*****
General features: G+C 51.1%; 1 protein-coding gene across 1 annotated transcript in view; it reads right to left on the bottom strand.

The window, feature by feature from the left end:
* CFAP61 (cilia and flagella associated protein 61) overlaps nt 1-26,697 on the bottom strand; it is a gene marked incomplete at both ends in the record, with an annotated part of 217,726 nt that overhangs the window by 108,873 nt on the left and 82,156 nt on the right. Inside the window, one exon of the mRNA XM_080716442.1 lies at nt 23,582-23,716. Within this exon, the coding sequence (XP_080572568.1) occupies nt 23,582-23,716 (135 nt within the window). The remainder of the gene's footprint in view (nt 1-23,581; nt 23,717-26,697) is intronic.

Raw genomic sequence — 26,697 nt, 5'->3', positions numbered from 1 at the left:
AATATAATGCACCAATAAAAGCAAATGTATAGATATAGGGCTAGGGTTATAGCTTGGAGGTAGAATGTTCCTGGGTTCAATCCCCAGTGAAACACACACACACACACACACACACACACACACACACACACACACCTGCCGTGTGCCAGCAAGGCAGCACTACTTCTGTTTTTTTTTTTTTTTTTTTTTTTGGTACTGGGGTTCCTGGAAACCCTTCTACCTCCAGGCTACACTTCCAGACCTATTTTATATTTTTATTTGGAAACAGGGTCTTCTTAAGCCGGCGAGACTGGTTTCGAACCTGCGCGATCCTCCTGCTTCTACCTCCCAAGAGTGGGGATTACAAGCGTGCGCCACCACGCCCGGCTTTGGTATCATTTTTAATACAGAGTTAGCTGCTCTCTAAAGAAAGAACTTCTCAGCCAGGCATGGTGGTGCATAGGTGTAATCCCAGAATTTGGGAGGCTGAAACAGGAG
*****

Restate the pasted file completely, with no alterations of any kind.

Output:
General features: G+C 51.1%; 1 protein-coding gene across 1 annotated transcript in view; it reads right to left on the bottom strand.

The window, feature by feature from the left end:
* CFAP61 (cilia and flagella associated protein 61) overlaps nt 1-26,697 on the bottom strand; it is a gene marked incomplete at both ends in the record, with an annotated part of 217,726 nt that overhangs the window by 108,873 nt on the left and 82,156 nt on the right. Inside the window, one exon of the mRNA XM_080716442.1 lies at nt 23,582-23,716. Within this exon, the coding sequence (XP_080572568.1) occupies nt 23,582-23,716 (135 nt within the window). The remainder of the gene's footprint in view (nt 1-23,581; nt 23,717-26,697) is intronic.

Raw genomic sequence — 26,697 nt, 5'->3', positions numbered from 1 at the left:
AATATAATGCACCAATAAAAGCAAATGTATAGATATAGGGCTAGGGTTATAGCTTGGAGGTAGAATGTTCCTGGGTTCAATCCCCAGTGAAACACACACACACACACACACACACACACACACACACACACACACCTGCCGTGTGCCAGCAAGGCAGCACTACTTCTGTTTTTTTTTTTTTTTTTTTTTTTGGTACTGGGGTTCCTGGAAACCCTTCTACCTCCAGGCTACACTTCCAGACCTATTTTATATTTTTATTTGGAAACAGGGTCTTCTTAAGCCGGCGAGACTGGTTTCGAACCTGCGCGATCCTCCTGCTTCTACCTCCCAAGAGTGGGGATTACAAGCGTGCGCCACCACGCCCGGCTTTGGTATCATTTTTAATACAGAGTTAGCTGCTCTCTAAAGAAAGAACTTCTCAGCCAGGCATGGTGGTGCATAGGTGTAATCCCAGAATTTGGGAGGCTGAAACAGGAG